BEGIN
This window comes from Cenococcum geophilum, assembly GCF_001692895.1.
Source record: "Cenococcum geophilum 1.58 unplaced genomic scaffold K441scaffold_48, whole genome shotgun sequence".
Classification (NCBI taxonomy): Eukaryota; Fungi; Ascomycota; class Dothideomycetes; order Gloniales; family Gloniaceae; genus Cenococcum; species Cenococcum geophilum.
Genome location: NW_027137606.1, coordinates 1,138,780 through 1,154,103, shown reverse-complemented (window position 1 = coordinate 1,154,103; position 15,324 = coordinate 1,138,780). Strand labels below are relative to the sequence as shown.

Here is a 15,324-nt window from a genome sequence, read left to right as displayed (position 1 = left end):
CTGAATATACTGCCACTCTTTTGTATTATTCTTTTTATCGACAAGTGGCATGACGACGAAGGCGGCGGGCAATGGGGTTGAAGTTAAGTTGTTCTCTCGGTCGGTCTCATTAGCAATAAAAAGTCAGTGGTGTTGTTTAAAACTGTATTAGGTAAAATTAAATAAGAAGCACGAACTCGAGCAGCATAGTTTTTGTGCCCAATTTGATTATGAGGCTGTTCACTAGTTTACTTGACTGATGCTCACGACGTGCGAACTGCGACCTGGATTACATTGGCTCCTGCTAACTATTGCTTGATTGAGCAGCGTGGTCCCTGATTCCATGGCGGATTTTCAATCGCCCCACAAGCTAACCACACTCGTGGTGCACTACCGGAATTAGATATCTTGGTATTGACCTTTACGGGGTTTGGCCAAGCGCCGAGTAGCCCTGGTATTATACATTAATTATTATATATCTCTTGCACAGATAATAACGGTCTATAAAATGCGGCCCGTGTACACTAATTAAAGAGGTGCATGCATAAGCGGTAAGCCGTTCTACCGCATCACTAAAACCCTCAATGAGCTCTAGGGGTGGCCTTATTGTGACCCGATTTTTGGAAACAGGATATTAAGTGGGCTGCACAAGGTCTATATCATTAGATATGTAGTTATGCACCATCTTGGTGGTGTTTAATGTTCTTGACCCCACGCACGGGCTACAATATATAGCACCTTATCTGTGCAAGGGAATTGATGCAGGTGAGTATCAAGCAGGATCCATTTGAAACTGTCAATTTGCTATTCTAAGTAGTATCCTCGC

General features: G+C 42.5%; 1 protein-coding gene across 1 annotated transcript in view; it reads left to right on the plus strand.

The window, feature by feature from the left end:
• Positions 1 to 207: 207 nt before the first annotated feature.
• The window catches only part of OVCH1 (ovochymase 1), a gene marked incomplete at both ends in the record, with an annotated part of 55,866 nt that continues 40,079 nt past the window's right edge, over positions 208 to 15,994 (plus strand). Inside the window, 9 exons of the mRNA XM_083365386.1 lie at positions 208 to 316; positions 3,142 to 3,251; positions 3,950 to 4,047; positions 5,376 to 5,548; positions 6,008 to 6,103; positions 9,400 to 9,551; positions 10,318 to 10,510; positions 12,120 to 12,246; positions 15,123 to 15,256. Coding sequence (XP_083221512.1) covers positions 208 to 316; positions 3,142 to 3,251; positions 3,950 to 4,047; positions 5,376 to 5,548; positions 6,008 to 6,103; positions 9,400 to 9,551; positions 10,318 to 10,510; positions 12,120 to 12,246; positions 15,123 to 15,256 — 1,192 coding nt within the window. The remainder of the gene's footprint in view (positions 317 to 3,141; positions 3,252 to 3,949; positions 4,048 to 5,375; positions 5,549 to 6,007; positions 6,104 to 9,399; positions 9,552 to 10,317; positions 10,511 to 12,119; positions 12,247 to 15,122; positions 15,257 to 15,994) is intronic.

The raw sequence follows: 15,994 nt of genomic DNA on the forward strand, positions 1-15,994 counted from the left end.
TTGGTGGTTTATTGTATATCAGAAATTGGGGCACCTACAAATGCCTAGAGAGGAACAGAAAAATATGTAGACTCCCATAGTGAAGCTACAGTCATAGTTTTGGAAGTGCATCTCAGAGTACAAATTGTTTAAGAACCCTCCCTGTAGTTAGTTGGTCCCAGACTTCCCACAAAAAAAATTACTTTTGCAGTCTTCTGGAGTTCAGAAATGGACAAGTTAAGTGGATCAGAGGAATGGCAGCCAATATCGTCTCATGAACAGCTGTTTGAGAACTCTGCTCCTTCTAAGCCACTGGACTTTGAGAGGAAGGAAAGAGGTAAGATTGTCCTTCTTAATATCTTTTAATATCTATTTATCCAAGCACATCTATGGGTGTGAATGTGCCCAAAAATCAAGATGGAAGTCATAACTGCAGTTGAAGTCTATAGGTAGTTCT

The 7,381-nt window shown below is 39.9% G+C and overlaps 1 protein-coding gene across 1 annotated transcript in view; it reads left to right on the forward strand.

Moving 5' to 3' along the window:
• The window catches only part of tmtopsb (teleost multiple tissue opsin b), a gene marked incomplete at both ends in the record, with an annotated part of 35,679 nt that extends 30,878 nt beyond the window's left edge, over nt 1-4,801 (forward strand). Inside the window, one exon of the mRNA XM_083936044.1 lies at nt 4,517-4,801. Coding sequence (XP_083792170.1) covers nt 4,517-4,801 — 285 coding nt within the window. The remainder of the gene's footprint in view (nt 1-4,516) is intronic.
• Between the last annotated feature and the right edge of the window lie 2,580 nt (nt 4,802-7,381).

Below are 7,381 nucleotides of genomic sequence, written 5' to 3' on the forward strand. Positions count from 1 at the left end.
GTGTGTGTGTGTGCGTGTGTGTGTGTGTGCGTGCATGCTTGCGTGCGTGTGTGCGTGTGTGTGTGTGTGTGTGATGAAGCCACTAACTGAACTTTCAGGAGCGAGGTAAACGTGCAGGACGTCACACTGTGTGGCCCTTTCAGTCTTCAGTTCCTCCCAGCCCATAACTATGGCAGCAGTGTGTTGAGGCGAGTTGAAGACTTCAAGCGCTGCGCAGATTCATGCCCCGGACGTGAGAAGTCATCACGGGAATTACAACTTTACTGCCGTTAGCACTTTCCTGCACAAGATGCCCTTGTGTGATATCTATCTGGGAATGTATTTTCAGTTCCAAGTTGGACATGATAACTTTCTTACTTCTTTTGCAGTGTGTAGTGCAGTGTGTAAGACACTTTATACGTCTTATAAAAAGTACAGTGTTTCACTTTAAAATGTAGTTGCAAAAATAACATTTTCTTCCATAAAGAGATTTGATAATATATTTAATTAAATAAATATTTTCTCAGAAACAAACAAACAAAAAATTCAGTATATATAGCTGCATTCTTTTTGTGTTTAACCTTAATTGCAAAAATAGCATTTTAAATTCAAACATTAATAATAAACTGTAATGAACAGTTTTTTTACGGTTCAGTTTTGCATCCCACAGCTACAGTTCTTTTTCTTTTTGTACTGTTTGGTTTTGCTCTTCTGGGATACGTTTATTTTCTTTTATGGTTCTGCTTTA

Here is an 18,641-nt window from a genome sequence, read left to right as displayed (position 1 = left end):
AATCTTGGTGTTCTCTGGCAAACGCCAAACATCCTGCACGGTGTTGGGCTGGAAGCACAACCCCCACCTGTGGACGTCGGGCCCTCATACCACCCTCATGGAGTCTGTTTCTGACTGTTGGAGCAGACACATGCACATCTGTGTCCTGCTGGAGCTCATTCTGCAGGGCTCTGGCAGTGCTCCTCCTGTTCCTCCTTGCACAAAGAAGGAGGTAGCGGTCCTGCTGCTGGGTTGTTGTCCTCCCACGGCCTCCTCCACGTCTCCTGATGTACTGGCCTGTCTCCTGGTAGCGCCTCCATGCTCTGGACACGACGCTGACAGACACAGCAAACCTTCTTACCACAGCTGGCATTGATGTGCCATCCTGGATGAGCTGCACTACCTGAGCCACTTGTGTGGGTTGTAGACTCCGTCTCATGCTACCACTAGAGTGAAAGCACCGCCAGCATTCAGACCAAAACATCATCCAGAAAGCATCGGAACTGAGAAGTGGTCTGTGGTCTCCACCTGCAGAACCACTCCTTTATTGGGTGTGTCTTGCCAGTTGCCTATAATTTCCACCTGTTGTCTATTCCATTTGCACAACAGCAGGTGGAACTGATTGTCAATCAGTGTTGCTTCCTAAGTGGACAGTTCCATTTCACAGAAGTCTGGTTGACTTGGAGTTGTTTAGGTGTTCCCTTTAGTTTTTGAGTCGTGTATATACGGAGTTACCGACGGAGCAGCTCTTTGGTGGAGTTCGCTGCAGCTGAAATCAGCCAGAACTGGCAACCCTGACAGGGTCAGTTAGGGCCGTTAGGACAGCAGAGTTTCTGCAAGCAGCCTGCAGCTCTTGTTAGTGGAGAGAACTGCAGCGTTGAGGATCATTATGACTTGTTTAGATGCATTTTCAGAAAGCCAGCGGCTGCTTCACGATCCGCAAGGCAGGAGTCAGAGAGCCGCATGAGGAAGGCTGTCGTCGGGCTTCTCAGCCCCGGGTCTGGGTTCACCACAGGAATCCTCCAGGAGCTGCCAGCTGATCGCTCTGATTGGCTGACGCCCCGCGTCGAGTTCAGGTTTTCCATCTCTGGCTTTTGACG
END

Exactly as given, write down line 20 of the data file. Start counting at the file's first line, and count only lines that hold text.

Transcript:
AATCTTGGTGTTCTCTGGCAAACGCCAAACATCCTGCACGGTGTTGGGCTGGAAGCACAACCCCCACCTGTGGACGTCGGGCCCTCATACCACCCTCATGGAGTCTGTTTCTGACTGTTGGAGCAGACACATGCACATCTGTGTCCTGCTGGAGCTCATTCTGCAGGGCTCTGGCAGTGCTCCTCCTGTTCCTCCTTGCACAAAGAAGGAGGTAGCGGTCCTGCTGCTGGGTTGTTGTCCTCCCACGGCCTCCTCCACGTCTCCTGATGTACTGGCCTGTCTCCTGGTAGCGCCTCCATGCTCTGGACACGACGCTGACAGACACAGCAAACCTTCTTACCACAGCTGGCATTGATGTGCCATCCTGGATGAGCTGCACTACCTGAGCCACTTGTGTGGGTTGTAGACTCCGTCTCATGCTACCACTAGAGTGAAAGCACCGCCAGCATTCAGACCAAAACATCATCCAGAAAGCATCGGAACTGAGAAGTGGTCTGTGGTCTCCACCTGCAGAACCACTCCTTTATTGGGTGTGTCTTGCCAGTTGCCTATAATTTCCACCTGTTGTCTATTCCATTTGCACAACAGCAGGTGGAACTGATTGTCAATCAGTGTTGCTTCCTAAGTGGACAGTTCCATTTCACAGAAGTCTGGTTGACTTGGAGTTGTTTAGGTGTTCCCTTTAGTTTTTGAGTCGTGTATATACGGAGTTACCGACGGAGCAGCTCTTTGGTGGAGTTCGCTGCAGCTGAAATCAGCCAGAACTGGCAACCCTGACAGGGTCAGTTAGGGCCGTTAGGACAGCAGAGTTTCTGCAAGCAGCCTGCAGCTCTTGTTAGTGGAGAGAACTGCAGCGTTGAGGATCATTATGACTTGTTTAGATGCATTTTCAGAAAGCCAGCGGCTGCTTCACGATCCGCAAGGCAGGAGTCAGAGAGCCGCATGAGGAAGGCTGTCGTCGGGCTTCTCAGCCCCGGGTCTGGGTTCACCACAGGAATCCTCCAGGAGCTGCCAGCTGATCGCTCTGATTGGCTGACGCCCCGCGTCGAGTTCAGGTTTTCCATCTCTGGCTTTTGACG